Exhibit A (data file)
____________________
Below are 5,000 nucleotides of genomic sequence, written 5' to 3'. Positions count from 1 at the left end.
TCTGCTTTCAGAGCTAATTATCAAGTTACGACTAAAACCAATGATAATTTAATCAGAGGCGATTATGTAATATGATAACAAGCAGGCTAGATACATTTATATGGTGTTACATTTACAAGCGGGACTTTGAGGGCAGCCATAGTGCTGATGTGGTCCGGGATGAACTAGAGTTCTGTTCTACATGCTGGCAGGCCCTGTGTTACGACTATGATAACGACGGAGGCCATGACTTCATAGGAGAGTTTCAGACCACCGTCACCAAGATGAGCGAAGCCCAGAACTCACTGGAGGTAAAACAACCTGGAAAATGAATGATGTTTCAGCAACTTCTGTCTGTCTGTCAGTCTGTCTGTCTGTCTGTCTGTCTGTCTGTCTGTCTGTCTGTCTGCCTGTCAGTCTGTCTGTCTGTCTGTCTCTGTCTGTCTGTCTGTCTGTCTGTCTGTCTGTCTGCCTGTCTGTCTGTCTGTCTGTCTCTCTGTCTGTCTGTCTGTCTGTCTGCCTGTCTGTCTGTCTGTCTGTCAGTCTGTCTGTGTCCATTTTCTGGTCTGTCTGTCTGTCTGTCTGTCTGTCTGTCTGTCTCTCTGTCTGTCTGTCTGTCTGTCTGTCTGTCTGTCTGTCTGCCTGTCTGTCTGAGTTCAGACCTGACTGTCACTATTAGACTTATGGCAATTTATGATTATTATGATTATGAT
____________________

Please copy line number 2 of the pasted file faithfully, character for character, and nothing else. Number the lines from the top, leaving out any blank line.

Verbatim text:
TCTGCTTTCAGAGCTAATTATCAAGTTACGACTAAAACCAATGATAATTTAATCAGAGGCGATTATGTAATATGATAACAAGCAGGCTAGATACATTTATATGGTGTTACATTTACAAGCGGGACTTTGAGGGCAGCCATAGTGCTGATGTGGTCCGGGATGAACTAGAGTTCTGTTCTACATGCTGGCAGGCCCTGTGTTACGACTATGATAACGACGGAGGCCATGACTTCATAGGAGAGTTTCAGACCACCGTCACCAAGATGAGCGAAGCCCAGAACTCACTGGAGGTAAAACAACCTGGAAAATGAATGATGTTTCAGCAACTTCTGTCTGTCTGTCAGTCTGTCTGTCTGTCTGTCTGTCTGTCTGTCTGTCTGTCTGTCTGCCTGTCAGTCTGTCTGTCTGTCTGTCTCTGTCTGTCTGTCTGTCTGTCTGTCTGTCTGTCTGCCTGTCTGTCTGTCTGTCTGTCTCTCTGTCTGTCTGTCTGTCTGTCTGCCTGTCTGTCTGTCTGTCTGTCAGTCTGTCTGTGTCCATTTTCTGGTCTGTCTGTCTGTCTGTCTGTCTGTCTGTCTGTCTCTCTGTCTGTCTGTCTGTCTGTCTGTCTGTCTGTCTGTCTGCCTGTCTGTCTGAGTTCAGACCTGACTGTCACTATTAGACTTATGGCAATTTATGATTATTATGATTATGAT